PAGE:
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Resources

  • Investing in relationships: The core business of parenting

    Investing in relationships: The core business of parenting

    There is no doubt that parents are busy. The struggle of the juggle is real. Work, domestics, parenting … they all very often result in parents being stretched too thinly. Let’s face it, it makes me exhausted just thinking about the never-ending rotation of cooking, cleaning, washing, groceries, ironing, not to mention the diplomacy required to negotiate the tricky business of sibling interactions, or the extra-curricular routines that require a dedicated taxi service, or the day-to-day skirmish required to achieve clean bodies, hygienic teeth, full tummies.

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  • Introspection on education

    Introspection on education

    • Blogs
    • September 10, 2018

    Currently in Australia, parents are scurrying to find the right educational setting for their Autistic children beginning school for the first time. Or for their children changing schools for the first, or second, or third time, as previous educational settings have become untenable or unworkable or detrimental to their child’s mental, emotional, social or academic health. Or all of those things. Our school year follows the calendar year, and I know many, many parents who are searching desperately to find the perfect fit for their Autistic poppet for the new year. Or, more accurately, who are searching for an adequate educational fit for their child.

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  • #TakeTheMaskOff (but what if I don’t know how?)

    #TakeTheMaskOff (but what if I don’t know how?)

    This afternoon I was describing the concept of Autistic masking to a close friend, who is not directly a part of the Autistic community. I explained that currently there is a robust campaign for Autistics to take their masks off, and to be who they are, authentically and genuinely, without censure, guilt, discrimination or repercussions.

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  • A plea to diagnosticians

    A plea to diagnosticians

    Dear Diagnosing Professional,

    See those parents sitting in front of you? Yes, the ones with the shadow behind their eyes, the furrow on their brows, the ones whose worry is a palpable aura surrounding them as their eyes dart between you and their child, sitting on the floor at their feet. See that father who sits with his arms crossed, leaning away from you as if to escape what you’re about to say? See that mother who is eyeing you with a mixture of hope and fear?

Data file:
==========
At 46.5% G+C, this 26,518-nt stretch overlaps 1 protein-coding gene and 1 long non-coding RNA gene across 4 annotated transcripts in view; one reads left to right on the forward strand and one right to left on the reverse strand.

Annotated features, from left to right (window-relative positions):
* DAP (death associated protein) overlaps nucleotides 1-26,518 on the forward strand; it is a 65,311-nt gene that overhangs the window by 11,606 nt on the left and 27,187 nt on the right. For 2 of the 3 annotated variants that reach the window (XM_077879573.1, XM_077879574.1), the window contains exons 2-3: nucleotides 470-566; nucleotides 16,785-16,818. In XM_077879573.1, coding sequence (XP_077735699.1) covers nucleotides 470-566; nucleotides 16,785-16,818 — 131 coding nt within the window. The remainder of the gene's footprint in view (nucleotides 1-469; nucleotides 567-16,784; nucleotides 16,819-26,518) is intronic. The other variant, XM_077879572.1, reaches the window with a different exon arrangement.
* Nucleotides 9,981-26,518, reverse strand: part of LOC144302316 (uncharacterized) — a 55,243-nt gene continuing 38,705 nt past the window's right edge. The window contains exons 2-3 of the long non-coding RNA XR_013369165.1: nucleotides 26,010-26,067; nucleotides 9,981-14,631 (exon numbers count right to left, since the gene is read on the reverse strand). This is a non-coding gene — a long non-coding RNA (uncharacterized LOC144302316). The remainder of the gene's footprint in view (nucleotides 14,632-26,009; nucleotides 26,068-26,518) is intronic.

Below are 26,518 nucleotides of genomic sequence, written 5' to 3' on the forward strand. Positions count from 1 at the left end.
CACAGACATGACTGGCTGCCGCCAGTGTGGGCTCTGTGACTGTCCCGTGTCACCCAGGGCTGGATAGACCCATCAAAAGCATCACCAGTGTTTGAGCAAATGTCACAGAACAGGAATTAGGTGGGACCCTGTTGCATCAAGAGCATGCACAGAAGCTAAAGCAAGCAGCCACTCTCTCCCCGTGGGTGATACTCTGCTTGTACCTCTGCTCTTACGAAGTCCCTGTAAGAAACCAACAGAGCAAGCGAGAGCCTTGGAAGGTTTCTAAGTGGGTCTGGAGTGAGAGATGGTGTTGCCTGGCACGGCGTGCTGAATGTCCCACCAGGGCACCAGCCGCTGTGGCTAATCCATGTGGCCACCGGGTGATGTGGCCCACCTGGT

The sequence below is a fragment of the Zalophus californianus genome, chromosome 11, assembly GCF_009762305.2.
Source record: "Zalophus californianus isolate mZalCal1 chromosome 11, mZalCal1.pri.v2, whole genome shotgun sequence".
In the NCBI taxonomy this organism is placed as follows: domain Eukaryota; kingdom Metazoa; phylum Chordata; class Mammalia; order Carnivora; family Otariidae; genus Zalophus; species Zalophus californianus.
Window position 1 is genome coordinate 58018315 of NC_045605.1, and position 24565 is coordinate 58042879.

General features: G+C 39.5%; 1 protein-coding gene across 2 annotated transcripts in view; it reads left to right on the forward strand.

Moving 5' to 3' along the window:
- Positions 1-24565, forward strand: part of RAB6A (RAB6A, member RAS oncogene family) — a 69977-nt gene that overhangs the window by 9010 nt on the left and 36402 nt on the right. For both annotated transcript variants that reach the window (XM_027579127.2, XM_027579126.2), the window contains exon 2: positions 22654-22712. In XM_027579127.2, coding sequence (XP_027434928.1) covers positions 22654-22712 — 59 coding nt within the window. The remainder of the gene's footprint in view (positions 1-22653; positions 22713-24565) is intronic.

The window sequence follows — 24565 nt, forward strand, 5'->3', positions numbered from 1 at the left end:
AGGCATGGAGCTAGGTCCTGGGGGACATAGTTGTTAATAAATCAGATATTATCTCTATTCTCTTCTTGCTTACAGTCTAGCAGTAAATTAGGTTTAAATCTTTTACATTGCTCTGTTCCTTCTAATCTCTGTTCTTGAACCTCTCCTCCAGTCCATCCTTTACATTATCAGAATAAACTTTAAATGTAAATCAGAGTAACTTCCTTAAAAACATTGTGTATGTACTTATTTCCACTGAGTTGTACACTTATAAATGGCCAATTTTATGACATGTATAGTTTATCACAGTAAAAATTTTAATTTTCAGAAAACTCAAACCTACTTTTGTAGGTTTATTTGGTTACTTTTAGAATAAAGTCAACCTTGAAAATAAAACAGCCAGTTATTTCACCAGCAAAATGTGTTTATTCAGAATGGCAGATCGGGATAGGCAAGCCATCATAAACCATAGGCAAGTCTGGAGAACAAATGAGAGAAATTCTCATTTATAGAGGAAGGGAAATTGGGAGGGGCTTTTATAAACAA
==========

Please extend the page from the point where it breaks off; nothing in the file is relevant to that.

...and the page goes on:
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  • Autistic pride day: celebrating my Autism

    Autistic pride day: celebrating my Autism

    When I was a little girl, my family was caught in a cyclone. It wasn’t a severe cyclone, but I remember walking up a concrete ramp towards the local high school that was the evacuation centre, and the wind being so strong that it took all my Dad’s strength to keep me from being blown off and away. I remember the feeling of being buffeted and battered by the wind, of having to put my head and shoulders down and battle my way through that gale that pushed me back and up and off at every step.

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  • Exploring Autistic space

    Exploring Autistic space

    When I first read Steve Silberman’s Neurotribes, one of the many moments that stayed with me was his description of Autistics coming together with other Autistics, the liberation and joy that is finding your tribe. He describes – as do many others – that moment when Autistics come together, without judgement, without censure, without fear, free to be themselves, tangibly and profoundly. From the moment I have been reading about Autistic Space (spaces by, with and for Autistics), I have been longing for the day that I might experience them and find my “people”.

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  • Minecraft matters

    Minecraft matters

    A few months ago, one my youngest son’s therapists and I were discussing the pre-planning I had done for his NDIS funding. As some of you will know, the NDIS requires you to recount, in detail, the rhythm and flow of your child’s daily life and activities. My little guy is happiest just being in the safe, predictable environment of home, where I home-school him and his two older autistic brothers, and he prefers playing with children much older than his age-peers. Our family narrative reflects this reality.

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  • The importance of identification

    The importance of identification

    A few weeks ago, a mother asked me if she should tell her autistic son about his autism. Then last night, another parent asked if she should pursue an autism diagnosis for her son after his paediatrician raised concerns about ‘labelling’ him. My response to the latter question seemed to resonate with a number of people, so I decided to expand it into this blog. But when I contemplated exactly what I wanted to say, the two questions seemed intrinsically linked, so I am going to try to tackle them together here.

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